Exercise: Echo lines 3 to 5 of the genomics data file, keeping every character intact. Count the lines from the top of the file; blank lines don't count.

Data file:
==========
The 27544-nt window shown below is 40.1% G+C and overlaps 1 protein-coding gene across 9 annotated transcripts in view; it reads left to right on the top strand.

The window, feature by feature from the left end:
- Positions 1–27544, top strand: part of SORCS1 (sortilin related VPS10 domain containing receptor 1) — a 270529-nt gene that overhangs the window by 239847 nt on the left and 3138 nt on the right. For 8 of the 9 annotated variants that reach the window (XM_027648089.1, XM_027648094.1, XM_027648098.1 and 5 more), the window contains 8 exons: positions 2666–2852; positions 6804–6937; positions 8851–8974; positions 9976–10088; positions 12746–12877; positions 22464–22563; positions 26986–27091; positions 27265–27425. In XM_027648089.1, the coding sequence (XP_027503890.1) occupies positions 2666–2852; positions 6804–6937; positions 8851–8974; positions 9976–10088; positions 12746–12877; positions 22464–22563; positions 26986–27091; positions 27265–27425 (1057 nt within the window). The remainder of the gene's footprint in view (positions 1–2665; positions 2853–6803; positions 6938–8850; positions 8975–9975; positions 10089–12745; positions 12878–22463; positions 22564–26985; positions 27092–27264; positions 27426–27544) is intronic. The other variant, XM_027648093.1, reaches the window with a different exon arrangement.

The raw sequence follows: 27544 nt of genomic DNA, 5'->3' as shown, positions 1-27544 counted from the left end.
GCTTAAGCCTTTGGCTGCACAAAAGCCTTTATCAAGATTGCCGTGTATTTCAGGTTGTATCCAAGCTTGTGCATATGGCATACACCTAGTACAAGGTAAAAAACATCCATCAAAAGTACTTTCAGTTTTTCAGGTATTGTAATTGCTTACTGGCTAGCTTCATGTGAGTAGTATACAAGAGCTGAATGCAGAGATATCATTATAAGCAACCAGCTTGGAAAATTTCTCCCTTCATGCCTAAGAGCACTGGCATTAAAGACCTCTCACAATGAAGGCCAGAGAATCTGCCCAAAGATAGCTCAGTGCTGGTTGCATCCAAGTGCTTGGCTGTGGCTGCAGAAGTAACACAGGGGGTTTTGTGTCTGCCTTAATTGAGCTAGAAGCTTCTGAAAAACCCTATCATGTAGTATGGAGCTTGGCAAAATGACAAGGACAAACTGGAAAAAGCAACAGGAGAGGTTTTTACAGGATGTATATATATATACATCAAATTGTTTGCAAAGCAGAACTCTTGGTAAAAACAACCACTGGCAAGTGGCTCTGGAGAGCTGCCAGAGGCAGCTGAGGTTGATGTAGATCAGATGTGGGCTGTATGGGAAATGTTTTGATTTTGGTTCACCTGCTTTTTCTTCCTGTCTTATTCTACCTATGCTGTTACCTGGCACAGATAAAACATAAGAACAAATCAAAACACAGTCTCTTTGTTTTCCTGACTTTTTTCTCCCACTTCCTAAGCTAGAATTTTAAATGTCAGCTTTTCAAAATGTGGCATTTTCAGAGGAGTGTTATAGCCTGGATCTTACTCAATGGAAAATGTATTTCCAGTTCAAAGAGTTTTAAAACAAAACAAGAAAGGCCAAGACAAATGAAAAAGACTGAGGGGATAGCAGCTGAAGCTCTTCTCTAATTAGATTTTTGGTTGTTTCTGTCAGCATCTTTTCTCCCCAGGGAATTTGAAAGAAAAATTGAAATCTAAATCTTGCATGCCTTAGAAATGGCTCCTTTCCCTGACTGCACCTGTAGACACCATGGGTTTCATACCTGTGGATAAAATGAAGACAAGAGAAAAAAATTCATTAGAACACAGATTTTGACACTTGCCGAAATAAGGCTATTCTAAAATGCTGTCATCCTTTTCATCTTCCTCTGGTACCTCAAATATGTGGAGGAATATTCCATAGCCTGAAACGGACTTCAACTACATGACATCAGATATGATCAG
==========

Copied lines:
- Positions 1–27544, top strand: part of SORCS1 (sortilin related VPS10 domain containing receptor 1) — a 270529-nt gene that overhangs the window by 239847 nt on the left and 3138 nt on the right. For 8 of the 9 annotated variants that reach the window (XM_027648089.1, XM_027648094.1, XM_027648098.1 and 5 more), the window contains 8 exons: positions 2666–2852; positions 6804–6937; positions 8851–8974; positions 9976–10088; positions 12746–12877; positions 22464–22563; positions 26986–27091; positions 27265–27425. In XM_027648089.1, the coding sequence (XP_027503890.1) occupies positions 2666–2852; positions 6804–6937; positions 8851–8974; positions 9976–10088; positions 12746–12877; positions 22464–22563; positions 26986–27091; positions 27265–27425 (1057 nt within the window). The remainder of the gene's footprint in view (positions 1–2665; positions 2853–6803; positions 6938–8850; positions 8975–9975; positions 10089–12745; positions 12878–22463; positions 22564–26985; positions 27092–27264; positions 27426–27544) is intronic. The other variant, XM_027648093.1, reaches the window with a different exon arrangement.

The raw sequence follows: 27544 nt of genomic DNA, 5'->3' as shown, positions 1-27544 counted from the left end.
GCTTAAGCCTTTGGCTGCACAAAAGCCTTTATCAAGATTGCCGTGTATTTCAGGTTGTATCCAAGCTTGTGCATATGGCATACACCTAGTACAAGGTAAAAAACATCCATCAAAAGTACTTTCAGTTTTTCAGGTATTGTAATTGCTTACTGGCTAGCTTCATGTGAGTAGTATACAAGAGCTGAATGCAGAGATATCATTATAAGCAACCAGCTTGGAAAATTTCTCCCTTCATGCCTAAGAGCACTGGCATTAAAGACCTCTCACAATGAAGGCCAGAGAATCTGCCCAAAGATAGCTCAGTGCTGGTTGCATCCAAGTGCTTGGCTGTGGCTGCAGAAGTAACACAGGGGGTTTTGTGTCTGCCTTAATTGAGCTAGAAGCTTCTGAAAAACCCTATCATGTAGTATGGAGCTTGGCAAAATGACAAGGACAAACTGGAAAAAGCAACAGGAGAGGTTTTTACAGGATGTATATATATATACATCAAATTGTTTGCAAAGCAGAACTCTTGGTAAAAACAACCACTGGCAAGTGGCTCTGGAGAGCTGCCAGAGGCAGCTGAGGTTGATGTAGATCAGATGTGGGCTGTATGGGAAATGTTTTGATTTTGGTTCACCTGCTTTTTCTTCCTGTCTTATTCTACCTATGCTGTTACCTGGCACAGATAAAACATAAGAACAAATCAAAACACAGTCTCTTTGTTTTCCTGACTTTTTTCTCCCACTTCCTAAGCTAGAATTTTAAATGTCAGCTTTTCAAAATGTGGCATTTTCAGAGGAGTGTTATAGCCTGGATCTTACTCAATGGAAAATGTATTTCCAGTTCAAAGAGTTTTAAAACAAAACAAGAAAGGCCAAGACAAATGAAAAAGACTGAGGGGATAGCAGCTGAAGCTCTTCTCTAATTAGATTTTTGGTTGTTTCTGTCAGCATCTTTTCTCCCCAGGGAATTTGAAAGAAAAATTGAAATCTAAATCTTGCATGCCTTAGAAATGGCTCCTTTCCCTGACTGCACCTGTAGACACCATGGGTTTCATACCTGTGGATAAAATGAAGACAAGAGAAAAAAATTCATTAGAACACAGATTTTGACACTTGCCGAAATAAGGCTATTCTAAAATGCTGTCATCCTTTTCATCTTCCTCTGGTACCTCAAATATGTGGAGGAATATTCCATAGCCTGAAACGGACTTCAACTACATGACATCAGATATGATCAG